KUALA LUMPUR: Mara chairman Annuar Musa wants Mara Inc to generate profits.
He said Mara Inc should not think that it could sleep on the job just because it was a subsidiary of Mara.
“Although Mara is an agency that engages in a lot of non-commercial activities, it has many commercial subsidiaries and I want them all to be doing well,” he said at a press conference at the Mara headquarters here today.
He said Mara could not rely completely on government funding and, thus, generating profits from its subsidiaries was all the more important.
“For example, in one instance, the government could only provide Mara with an allocation of RM3.7 billion, but with revenue from Mara’s subsidiaries, that total amount reached up to RM5.2 billion.”
Annuar said this was the rationale behind selling one of its properties in Melbourne, Australia.
“I want Mara Inc to operate with a capacity to generate profits, without needing any injection of funds from Mara and without being indebted to foreign banks.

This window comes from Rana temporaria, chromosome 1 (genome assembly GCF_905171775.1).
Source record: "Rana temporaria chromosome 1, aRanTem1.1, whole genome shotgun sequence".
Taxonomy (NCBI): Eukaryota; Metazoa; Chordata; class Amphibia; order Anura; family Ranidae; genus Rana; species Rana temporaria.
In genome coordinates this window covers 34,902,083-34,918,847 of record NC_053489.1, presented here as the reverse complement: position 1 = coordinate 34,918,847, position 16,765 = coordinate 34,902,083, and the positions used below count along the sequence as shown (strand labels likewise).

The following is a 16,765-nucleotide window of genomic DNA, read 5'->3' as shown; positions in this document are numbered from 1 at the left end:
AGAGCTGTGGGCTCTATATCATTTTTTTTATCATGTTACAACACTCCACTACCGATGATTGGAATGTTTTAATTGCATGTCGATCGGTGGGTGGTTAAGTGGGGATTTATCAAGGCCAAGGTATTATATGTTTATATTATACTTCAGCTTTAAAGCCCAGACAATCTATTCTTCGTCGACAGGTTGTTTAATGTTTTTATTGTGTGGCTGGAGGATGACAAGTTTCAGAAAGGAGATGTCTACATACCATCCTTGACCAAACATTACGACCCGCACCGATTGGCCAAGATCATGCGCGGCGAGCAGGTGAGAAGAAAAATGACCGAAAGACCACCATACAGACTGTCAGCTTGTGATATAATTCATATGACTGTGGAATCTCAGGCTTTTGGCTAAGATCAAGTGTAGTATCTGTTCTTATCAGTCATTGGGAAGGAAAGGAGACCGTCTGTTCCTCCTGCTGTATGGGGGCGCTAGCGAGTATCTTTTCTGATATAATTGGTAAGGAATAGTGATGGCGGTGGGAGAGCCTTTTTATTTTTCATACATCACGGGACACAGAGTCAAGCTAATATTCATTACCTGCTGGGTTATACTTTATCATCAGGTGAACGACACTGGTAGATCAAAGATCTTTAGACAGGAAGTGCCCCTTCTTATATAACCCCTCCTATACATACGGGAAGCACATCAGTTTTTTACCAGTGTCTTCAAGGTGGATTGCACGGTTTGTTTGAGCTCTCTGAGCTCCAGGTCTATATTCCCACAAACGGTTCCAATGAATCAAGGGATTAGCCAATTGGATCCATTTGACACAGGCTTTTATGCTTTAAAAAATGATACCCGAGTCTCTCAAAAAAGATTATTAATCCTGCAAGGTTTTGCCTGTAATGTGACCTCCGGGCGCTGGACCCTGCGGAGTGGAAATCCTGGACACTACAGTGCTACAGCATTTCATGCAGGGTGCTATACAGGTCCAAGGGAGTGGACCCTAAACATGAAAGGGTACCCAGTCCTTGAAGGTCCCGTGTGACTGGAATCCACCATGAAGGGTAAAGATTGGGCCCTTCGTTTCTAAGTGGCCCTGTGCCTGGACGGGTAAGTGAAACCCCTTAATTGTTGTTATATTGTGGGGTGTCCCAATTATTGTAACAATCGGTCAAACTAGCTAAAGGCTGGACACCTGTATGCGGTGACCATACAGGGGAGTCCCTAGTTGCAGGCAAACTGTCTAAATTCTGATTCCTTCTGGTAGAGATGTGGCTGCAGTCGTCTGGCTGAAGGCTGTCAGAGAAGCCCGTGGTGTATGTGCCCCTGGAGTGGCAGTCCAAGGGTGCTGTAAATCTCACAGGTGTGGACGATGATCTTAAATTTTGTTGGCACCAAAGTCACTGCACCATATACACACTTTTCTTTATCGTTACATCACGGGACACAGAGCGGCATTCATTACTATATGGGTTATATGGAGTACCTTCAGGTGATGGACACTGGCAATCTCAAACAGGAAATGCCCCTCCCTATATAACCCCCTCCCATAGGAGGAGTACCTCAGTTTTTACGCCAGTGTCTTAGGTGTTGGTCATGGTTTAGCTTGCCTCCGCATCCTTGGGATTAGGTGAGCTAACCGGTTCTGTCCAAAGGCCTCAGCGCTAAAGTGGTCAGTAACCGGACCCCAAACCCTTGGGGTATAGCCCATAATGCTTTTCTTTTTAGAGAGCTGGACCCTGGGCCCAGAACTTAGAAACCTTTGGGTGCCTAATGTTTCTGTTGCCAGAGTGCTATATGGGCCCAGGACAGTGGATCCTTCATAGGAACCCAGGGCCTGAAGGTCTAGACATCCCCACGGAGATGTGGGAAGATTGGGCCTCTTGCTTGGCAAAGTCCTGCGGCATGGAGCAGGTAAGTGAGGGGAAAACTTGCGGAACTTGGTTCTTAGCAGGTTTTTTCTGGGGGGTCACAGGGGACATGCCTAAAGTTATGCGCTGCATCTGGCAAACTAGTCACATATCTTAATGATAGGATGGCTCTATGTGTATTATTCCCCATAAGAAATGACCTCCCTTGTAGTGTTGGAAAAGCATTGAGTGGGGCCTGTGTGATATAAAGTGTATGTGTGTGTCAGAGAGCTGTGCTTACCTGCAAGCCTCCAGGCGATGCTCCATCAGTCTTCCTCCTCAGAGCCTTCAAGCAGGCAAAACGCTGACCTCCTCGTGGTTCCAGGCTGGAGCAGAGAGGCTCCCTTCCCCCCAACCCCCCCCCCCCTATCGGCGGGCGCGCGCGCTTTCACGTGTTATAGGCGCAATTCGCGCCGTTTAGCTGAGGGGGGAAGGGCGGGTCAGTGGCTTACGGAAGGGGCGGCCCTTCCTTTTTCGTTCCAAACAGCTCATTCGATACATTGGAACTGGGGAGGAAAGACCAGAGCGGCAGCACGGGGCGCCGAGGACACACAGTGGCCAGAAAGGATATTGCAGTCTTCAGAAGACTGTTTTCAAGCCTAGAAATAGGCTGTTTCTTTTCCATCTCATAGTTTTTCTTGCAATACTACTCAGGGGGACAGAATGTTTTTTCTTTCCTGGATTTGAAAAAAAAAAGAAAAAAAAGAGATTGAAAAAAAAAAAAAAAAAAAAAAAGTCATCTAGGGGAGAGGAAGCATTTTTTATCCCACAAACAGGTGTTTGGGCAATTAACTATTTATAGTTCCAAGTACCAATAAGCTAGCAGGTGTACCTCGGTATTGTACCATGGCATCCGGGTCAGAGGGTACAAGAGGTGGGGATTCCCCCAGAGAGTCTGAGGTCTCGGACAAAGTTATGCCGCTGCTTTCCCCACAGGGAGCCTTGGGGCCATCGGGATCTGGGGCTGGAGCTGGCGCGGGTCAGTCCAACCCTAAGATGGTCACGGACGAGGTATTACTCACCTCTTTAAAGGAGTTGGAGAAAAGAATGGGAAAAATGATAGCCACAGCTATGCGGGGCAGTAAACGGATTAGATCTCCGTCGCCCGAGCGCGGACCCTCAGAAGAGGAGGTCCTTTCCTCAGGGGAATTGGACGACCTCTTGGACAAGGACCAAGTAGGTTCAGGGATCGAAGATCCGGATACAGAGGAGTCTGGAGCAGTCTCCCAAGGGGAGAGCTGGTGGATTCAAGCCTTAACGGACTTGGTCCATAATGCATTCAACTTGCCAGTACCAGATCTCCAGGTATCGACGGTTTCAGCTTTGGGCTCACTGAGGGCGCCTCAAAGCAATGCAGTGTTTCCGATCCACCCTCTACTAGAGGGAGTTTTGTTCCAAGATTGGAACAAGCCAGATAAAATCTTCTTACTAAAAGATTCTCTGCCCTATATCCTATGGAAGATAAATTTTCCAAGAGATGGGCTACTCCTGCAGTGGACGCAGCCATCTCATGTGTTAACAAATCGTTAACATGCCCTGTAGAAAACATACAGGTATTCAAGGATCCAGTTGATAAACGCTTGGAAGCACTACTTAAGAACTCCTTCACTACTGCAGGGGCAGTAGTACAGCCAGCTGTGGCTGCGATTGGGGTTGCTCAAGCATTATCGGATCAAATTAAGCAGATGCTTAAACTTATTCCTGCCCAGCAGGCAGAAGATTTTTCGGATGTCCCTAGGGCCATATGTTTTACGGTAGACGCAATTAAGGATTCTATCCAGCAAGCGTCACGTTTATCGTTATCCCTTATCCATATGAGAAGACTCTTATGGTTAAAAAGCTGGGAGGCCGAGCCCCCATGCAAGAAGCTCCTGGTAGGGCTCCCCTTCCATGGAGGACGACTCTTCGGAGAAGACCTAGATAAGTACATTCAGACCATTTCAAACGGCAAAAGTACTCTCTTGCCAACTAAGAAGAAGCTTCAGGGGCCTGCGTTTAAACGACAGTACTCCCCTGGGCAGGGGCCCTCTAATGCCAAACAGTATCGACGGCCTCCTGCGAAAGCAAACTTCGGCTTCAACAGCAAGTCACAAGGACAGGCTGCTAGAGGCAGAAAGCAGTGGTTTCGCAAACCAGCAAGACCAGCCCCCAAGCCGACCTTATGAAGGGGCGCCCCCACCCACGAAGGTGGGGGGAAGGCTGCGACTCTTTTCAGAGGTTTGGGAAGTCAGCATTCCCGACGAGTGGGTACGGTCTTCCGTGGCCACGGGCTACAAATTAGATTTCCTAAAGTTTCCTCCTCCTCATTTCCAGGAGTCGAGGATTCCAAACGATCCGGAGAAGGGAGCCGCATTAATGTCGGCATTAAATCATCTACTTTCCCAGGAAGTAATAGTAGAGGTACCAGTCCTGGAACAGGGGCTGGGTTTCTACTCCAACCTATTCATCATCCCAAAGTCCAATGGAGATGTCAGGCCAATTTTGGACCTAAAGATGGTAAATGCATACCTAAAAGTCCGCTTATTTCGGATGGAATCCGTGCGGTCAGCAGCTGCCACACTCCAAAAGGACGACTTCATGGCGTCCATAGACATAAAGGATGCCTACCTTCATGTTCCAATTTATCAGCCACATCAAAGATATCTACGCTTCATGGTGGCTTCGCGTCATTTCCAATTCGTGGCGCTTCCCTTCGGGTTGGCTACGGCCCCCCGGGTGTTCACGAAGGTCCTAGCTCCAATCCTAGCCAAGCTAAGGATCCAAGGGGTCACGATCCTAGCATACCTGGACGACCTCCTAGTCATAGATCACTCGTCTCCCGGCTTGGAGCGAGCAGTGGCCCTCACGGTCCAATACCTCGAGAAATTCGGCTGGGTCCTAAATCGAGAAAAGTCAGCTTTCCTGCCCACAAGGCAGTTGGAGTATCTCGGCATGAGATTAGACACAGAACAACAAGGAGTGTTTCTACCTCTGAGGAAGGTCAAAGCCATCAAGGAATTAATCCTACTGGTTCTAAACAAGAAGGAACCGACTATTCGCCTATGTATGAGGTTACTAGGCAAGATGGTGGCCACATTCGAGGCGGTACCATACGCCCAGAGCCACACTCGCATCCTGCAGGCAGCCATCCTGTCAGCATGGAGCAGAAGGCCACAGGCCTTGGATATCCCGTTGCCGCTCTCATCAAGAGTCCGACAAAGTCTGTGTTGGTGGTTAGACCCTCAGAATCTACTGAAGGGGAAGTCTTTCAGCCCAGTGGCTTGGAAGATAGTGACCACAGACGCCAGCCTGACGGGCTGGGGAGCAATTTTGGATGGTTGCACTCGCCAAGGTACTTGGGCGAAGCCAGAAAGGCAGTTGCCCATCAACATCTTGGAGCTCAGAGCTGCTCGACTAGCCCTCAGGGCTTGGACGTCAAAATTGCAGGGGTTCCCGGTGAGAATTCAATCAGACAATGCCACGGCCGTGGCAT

“In the end, those profits will return as dividends to Mara, which can then use the money to carry out its non-commercial activities, including holding educational programmes.”
Yesterday, it was reported that Mara Inc had sold one of its four properties in Australia to settle its debts with two banks there.
Annuar said Mara had decided to sell that property through open tender a few months ago, adding that the sale was managed by an international firm.
According to Annuar, the loans in Australia were short-term ones which needed to be settled within two to three years and had put Mara Inc under a lot of pressure.
He said one of the properties was completely free of debt, while Mara Inc still owed more than RM80,000 for the other two buildings to a local bank for a loan period of three to four years.
He was confident that the annual revenue obtained by the two buildings was enough to pay off the loan as well as generate profits for Mara Inc.
Two years ago, Mara Inc was involved in a controversy after Australian newspaper The Age claimed it had purchased a five-storey apartment block at Dudley International House in Melbourne at a price which was above the market price.
The newspaper claimed that “a group of very rich Malaysian officers” had overpaid A$4.75 million (RM13.8 million) for the apartment block in 2013.